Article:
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November 13, 2003 ...


Mayor elect Polanski is ready to step up to the plate

Glenn Gramigna
Lackawanna Mayor-elect Norm Polanski had been out of politics for many years when, back in 1991, the late Steel City Mayor Kathleen Staniszewski came to his door.
“She was so honest and down to earth that I wanted to help her,” Polanski recalls. “So that’s what I did. I helped her build up her organization in the Second Ward. I had not thought that I would ever get involved in politics again. But, I did and now look at what’s happened.”
The son of an elected city assessor, Polanski traces his interest in politics to his admiration for former Councilman Eddie Piotrowski, a legend in Lackawanna. After running unsuccessfully for the council in 1973 and 1977, Polanski had withdrawn from elective endeavors until being elected Lackawanna council president in 1999.
As council president he made a point of extending public comment periods so that average citizens would feel free to air their views on public issues without encumbrance. “Before I got there, people could only speak about items on the agenda,” Polanski recalls. “Now they can speak on any subject, which I think is only right because this city belongs to them. They are the ones who pay the taxes that support all of us.”
The ’03 mayoral campaign was a spirited one in which Polanski campaigned against John Kuryak’s decision to work as mayor part time while working full time for the Erie County Water Authority.
“I think I won first of all because Democrats are Democrats and will vote for a Democrat most of the time,” says Polanski. “Besides that I think the part time issue was a major factor. I wouldn’t let Kuryak forget that he told the Buffalo News that his first priority was the Water Authority. The Republicans poured a lot of money into this race. He had three lines on the ballot, the Republican, Independence, and Conservative. Yet I won by a sizable margin. I never thought I would become mayor. But, now I’m going to do the best job I possibly can for the people of Lackawanna.”
Even after his victory by 600 votes (54% - 46%) over incumbent mayor and GOP nominee John Kuryak, some may wonder if a lifelong plumber, who has plied his trade for many years for the New York State Corrections Dept., is ready to serve as mayor.
“People who say things like that, including my opposition during the campaign, are not only insulting me, they are insulting the majority of the people of Lackawanna, who are also working people,” Polanski replies. “Because I’m a working man, that doesn’t mean I don’t have common sense or am stupid. When I left high school, I had the opportunity to get a very good paying job in the steel mills and I have not had the time since then to pursue a college education. That doesn’t mean I don’t have the intelligence to be a good mayor.”


Teachers of Polish to meet here in 2004

Edward S. Wiater
They won't be just plain tourists when they descend on Niagara Falls, NY, Memorial Day weekend 2004. They will be an international contingent of some 300 to 400 teachers of the Polish language who will convene in the Cataract City.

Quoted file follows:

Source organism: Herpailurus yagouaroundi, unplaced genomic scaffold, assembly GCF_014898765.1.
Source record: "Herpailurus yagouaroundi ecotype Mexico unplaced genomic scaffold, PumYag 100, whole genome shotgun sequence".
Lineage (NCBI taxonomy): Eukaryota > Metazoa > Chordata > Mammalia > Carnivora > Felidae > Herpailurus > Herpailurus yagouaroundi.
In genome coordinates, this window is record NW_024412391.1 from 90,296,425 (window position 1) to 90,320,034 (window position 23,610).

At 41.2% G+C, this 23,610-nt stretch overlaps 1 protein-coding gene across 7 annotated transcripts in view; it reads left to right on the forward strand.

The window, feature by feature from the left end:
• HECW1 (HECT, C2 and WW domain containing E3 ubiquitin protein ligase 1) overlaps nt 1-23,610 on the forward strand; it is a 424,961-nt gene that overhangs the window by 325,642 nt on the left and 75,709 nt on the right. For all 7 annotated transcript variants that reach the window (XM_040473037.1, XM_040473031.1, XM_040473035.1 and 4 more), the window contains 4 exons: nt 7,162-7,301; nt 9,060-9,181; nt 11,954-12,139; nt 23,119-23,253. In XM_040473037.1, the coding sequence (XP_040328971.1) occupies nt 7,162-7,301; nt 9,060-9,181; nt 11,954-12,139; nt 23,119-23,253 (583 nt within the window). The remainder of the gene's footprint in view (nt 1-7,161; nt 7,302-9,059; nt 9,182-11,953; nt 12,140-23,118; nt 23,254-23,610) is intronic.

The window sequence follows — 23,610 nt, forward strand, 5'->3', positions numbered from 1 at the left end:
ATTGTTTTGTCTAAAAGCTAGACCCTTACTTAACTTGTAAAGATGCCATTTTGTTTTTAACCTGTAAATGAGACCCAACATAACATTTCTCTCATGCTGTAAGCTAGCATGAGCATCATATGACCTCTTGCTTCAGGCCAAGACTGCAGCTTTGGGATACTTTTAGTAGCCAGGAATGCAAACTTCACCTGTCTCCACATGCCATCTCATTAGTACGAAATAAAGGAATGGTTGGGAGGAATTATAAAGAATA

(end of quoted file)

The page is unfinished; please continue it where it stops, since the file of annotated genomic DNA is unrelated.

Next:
It will be the eighth convention of International Polish School Teachers from May 28 through May 31. The teachers meet every two years.
Rev. Thaddeus Bocianowski, pastor of Buffalo's St. Adalbert's Basilica, is convention chairman; Mira Szramel, director of the Msgr. Adamski Polish Saturday School, is vice chairman.
The convention will have its base in the Holiday Inn, the former Radisson Hotel opposite the Seneca Niagara casino.
Fr. Bocianowski said the program is still in its infant stages but as plans develop he hopes to make it one of the best conventions the teachers will have ever experienced.
Having the cataracts in the backyard of the Inn is a big help in making the gathering a memorable one because many of the delegates have never seen the falls, Fr. Bocianowski said.
The convention will be held in conjunction with the 60th anniversary of the founding of the Polish American Congress. The PAC, headquartered in Chicago, was formed in Buffalo.


Villa Chorale performs

Villa Maria Chorale was on tour in Malta Nov. 8-16. The chorale was the first choir from America to be invited to participate in the Malta International Choral Festival begun 15 years ago. The festival draws choirs from around the world to this sunny paradise rich in the pre-history of its megalithic structures, the baroque splendor of its many cathedrals and the beauty of its medieval towns.
Also participating in this year’s event will be five choirs from Poland, three from Russia and others from Europe and the Philippines.
Chorale music director, Ireneusz Lukaszewski, has included a beautiful 16th century composition of Polish composer Marcin Leopolita, “Kyrie from the Missa Paschalis” in the chorale’s repertoire of music which will also include excerpts from works of A. Vivaldi, J.S. Bach and American spirituals. In addition to the festival performance, the choir will tour and perform in several towns and cities with a special invitation from the mayor of Nadur, Gozo to board a ferry to visit the island as their guests.
Malta is a small independent Mediterranean island about 60 miles south of Sicily. Everyone is familiar with the prestige and valor of the Knights of Malta from the Middle Ages. Incidentally, the current United States ambassador to Malta is our own Buffalo prominent citizen, Anthony Gioia.
This will be the seventh European tour for the Villa Maria Chorale which has traveled to Italy, Spain, Poland and Lithuania.